Some of these artists might have a bit more mainstream crossover potential than others -- Price is more in the Emmylou Harris mold than the more nimble, pop-inflected Cam -- but they each provide examples of just how elastic country music can be. Like any genre, it's got room for both outlaws and do-gooders. Your PBRs and your microbrews. Your whiskey and your chardonnay. Your bong and your vaporizer.

Florida Georgia Line, Award, Country Music
<a href="https://www.flickr.com/photos/rwoan/9033995747/" target="_blank">Flickr/Ronald Woan</a>

The mainstream stuff isn't bad either

For the last few years, many would say the most pernicious trend in country music has been the ascendency of "bro-country." The term, first coined by critic Jody Rosen in 2011, refers to the work of artists like Luke Bryan, Jason Aldean, Jake Owen, and Florida Georgia Line. Think an Ashton Kutcher-looking stud with an acoustic guitar and one of those Backstreet Boys microphone headsets.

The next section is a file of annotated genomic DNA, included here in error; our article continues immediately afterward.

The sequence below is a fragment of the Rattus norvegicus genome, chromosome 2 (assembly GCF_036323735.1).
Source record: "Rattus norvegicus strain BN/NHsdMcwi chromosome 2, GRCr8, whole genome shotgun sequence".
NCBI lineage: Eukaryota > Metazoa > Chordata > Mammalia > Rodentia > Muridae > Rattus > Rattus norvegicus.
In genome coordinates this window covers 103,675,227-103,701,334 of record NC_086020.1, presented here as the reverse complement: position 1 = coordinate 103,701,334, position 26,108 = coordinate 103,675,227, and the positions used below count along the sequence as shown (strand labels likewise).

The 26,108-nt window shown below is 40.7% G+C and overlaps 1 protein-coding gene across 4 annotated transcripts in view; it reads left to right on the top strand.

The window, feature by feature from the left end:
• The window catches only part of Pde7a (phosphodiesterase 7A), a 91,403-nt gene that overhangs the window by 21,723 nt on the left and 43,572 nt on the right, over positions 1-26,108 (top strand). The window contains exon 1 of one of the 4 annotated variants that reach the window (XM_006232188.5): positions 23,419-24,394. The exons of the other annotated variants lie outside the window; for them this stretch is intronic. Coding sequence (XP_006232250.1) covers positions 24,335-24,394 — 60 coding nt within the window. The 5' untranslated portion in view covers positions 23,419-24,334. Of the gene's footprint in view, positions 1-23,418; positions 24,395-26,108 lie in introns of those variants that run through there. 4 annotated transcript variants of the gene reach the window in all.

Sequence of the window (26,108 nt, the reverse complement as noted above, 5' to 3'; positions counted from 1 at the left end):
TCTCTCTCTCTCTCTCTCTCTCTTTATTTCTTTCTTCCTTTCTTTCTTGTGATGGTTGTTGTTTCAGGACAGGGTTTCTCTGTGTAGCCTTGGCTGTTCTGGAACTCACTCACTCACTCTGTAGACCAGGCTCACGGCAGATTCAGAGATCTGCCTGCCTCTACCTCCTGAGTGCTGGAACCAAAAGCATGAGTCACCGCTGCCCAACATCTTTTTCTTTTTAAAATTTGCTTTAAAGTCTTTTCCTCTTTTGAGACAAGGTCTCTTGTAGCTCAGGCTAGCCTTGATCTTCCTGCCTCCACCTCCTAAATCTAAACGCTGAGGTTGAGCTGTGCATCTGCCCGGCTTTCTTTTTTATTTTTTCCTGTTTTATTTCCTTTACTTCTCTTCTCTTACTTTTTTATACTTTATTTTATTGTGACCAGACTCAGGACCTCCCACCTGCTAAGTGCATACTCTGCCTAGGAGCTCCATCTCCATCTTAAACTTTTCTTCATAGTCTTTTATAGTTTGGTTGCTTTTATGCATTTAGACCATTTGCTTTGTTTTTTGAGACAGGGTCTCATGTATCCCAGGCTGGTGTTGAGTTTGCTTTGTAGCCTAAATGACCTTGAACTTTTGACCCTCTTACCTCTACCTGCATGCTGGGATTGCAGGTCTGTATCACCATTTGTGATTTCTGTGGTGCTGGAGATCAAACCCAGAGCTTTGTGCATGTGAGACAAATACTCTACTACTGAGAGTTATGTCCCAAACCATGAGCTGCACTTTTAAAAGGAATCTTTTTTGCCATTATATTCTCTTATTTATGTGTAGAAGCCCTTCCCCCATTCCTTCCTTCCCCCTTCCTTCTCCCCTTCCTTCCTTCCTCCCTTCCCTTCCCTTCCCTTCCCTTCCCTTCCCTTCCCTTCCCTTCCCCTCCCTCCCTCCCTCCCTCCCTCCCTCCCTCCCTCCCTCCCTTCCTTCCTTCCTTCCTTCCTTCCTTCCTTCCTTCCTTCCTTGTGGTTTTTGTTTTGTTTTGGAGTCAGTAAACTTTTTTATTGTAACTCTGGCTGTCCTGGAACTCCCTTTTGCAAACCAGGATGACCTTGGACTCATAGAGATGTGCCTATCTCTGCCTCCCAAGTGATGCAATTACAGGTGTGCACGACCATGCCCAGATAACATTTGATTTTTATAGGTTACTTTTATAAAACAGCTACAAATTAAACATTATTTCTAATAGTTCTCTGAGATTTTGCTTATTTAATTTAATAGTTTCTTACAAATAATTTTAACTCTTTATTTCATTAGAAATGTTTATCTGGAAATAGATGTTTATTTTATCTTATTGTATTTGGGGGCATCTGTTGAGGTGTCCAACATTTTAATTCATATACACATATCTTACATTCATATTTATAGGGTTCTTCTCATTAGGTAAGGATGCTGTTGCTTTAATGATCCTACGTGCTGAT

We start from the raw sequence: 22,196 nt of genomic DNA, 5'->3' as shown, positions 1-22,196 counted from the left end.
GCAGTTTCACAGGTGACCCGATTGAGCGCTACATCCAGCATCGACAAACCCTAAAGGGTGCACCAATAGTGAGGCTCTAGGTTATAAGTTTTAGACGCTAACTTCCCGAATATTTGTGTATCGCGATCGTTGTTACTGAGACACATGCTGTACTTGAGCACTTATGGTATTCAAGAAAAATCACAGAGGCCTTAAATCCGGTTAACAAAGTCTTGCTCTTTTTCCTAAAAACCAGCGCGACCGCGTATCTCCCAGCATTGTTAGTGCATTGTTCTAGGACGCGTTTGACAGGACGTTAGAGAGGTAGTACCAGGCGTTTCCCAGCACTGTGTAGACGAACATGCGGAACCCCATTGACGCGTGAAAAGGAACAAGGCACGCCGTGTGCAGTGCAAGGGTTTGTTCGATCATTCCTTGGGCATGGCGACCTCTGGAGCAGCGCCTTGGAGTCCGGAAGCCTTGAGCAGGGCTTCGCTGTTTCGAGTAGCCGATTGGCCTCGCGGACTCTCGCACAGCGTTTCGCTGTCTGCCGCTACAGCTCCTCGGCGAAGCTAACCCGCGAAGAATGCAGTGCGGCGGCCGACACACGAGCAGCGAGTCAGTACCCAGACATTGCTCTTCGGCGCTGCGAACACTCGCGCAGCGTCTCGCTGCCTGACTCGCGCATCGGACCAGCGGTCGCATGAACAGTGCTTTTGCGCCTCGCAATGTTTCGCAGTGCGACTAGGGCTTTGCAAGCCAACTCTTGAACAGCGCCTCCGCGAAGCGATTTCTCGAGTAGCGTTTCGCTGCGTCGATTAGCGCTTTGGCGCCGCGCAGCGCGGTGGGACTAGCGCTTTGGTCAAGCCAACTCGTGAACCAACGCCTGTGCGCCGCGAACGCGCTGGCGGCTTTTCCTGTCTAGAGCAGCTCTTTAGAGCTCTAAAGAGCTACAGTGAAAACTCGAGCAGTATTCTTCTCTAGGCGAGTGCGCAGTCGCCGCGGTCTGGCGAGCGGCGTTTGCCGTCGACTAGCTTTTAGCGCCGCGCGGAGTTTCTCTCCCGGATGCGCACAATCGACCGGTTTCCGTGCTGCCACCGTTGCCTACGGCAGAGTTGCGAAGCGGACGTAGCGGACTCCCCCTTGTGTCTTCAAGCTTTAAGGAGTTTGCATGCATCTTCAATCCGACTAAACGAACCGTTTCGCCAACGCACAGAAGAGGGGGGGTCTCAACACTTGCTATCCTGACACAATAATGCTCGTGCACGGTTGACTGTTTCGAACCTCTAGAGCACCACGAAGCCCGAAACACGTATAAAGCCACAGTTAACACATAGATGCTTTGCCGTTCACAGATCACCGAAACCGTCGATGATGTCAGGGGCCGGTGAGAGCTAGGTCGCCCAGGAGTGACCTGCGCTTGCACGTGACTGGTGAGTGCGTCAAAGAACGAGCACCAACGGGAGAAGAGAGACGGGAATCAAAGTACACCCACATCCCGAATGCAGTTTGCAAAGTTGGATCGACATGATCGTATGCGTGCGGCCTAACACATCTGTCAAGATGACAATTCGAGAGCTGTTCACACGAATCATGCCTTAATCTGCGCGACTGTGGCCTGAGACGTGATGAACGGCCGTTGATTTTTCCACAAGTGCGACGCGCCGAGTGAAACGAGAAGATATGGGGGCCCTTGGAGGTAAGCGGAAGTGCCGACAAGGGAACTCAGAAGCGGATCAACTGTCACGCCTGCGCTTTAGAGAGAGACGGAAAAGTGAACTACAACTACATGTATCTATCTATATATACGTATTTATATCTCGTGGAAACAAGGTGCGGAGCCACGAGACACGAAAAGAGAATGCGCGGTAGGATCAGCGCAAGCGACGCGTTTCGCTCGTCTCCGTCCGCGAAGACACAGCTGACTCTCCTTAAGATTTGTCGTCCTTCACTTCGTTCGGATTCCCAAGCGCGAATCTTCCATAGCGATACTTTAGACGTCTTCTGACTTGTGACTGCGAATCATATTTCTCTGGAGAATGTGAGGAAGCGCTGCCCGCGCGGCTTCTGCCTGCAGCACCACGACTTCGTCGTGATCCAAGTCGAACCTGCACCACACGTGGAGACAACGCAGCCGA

But here's the thing about bro-country: some of it is actually really fun!

Also, the authentic-vs.-inauthentic binary that gets used to market country music and construct belabored press narratives does a disservice to the actual music being pumped out of Nashville. As many have pointed out, perceived arbiter of authenticity Chris Stapleton has written songs for "bro country" artists like Luke Bryan and Jason Aldean. These distinctions are fun to make, but the actual artists are more complex than the genre labels critics pin to them.

If Sturgill Simpson wants to make an Elvis-influenced soul song? Go for it. If Kacey Musgraves wants to record a reggae record or a surf-rock album? Make it happen. If Kiefer Sutherland wants to make a country record? Wait, that last one actually sounds pretty shitty, but, hey, live your best life, Jack Bauer.